The federal government is awaiting the green light from the Therapeutic Goods Administration (TGA) for the Moderna coronavirus vaccine to be made accessible to the 12 to 17 age group and expects the regulatory agency to make an announcement in the next two weeks.
“This fortnight we’re expecting to get advice from the TGA on Moderna for 12- to 17-year-olds … I’m hopeful that will be added which will give a second vaccine,” Health Minister Greg Hunt told Sky News.
Last month, TGA has approved the use of the Pfizer vaccine for 12- to 15-year-olds, but the Australian Technical Advisory Group on Immunisation (ATAGI) limited its access to Aboriginal and Torres Strait Islander children and those who live in remote areas or have underlying conditions.
This changed on Friday when the immunisation body granted approval for the Pfizer vaccine to be administered to all Australians in the age group. ATAGI added that its recommendations on Moderna’s vaccine for adolescents would be made available once TGA has released its findings.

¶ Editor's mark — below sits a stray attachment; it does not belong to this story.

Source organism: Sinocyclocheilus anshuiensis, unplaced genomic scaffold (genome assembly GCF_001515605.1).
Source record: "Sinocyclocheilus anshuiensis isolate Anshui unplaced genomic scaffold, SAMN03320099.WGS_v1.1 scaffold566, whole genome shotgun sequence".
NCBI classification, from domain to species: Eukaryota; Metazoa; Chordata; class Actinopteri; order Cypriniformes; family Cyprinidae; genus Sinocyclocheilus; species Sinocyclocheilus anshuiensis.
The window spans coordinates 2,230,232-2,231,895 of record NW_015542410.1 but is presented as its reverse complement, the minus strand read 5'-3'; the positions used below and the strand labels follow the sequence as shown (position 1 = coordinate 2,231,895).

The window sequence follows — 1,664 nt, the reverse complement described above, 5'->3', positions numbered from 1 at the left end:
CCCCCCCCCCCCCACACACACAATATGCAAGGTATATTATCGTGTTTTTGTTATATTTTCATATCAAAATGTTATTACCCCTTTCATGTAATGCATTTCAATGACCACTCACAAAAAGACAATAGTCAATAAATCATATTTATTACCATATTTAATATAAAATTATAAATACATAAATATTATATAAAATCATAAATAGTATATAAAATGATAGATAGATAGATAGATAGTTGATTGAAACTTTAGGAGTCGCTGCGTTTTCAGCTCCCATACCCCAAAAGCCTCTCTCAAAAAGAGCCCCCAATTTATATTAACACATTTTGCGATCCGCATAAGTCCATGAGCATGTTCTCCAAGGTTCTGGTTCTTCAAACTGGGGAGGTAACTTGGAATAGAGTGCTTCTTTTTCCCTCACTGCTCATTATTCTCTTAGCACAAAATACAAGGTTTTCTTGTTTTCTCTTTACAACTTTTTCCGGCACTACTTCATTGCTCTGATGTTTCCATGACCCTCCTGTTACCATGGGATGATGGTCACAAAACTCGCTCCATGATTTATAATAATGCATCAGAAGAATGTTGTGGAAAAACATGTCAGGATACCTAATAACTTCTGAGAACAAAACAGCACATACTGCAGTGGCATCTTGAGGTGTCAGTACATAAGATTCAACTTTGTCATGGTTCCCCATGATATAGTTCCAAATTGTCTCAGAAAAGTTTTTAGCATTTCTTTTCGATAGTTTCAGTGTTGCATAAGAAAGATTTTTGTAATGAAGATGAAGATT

COVID-19 vaccine bookings for 12- to 15-years old are set to begin on 13 September.
In Saturday’s press briefing, Hunt said that more than half, or 56%, of Australians aged 16 and above have received their first jab, while nearly a third, or 34%, were already fully vaccinated.
The government plans to ease coronavirus restrictions only when the country’s vaccination rates hit 80% for adults and 70% for the general population.
In New South Wales, where coronavirus cases have reached record numbers, Premier Gladys Berejiklian and Education Minister Sarah Mitchell announced on Friday that COVID-19 vaccinations would become mandatory for teachers and other school staff as part of the state’s back-to-school strategy.
However, in its advice to the government, the NSW Secondary Principals’ Council (SPC) said that the return to face-to-face learning should not only be based on vaccination rates but also on the characteristics of the school’s local community.
The council, along with the NSW Teachers’ Federation, has also campaigned for giving teachers priority access to vaccines amid concerns that they might not be vaccinated in time for the school reopening.
Queensland has granted priority access for teachers, while vaccinations are strongly encouraged in Victoria. Neither state, however, has made vaccinations compulsory.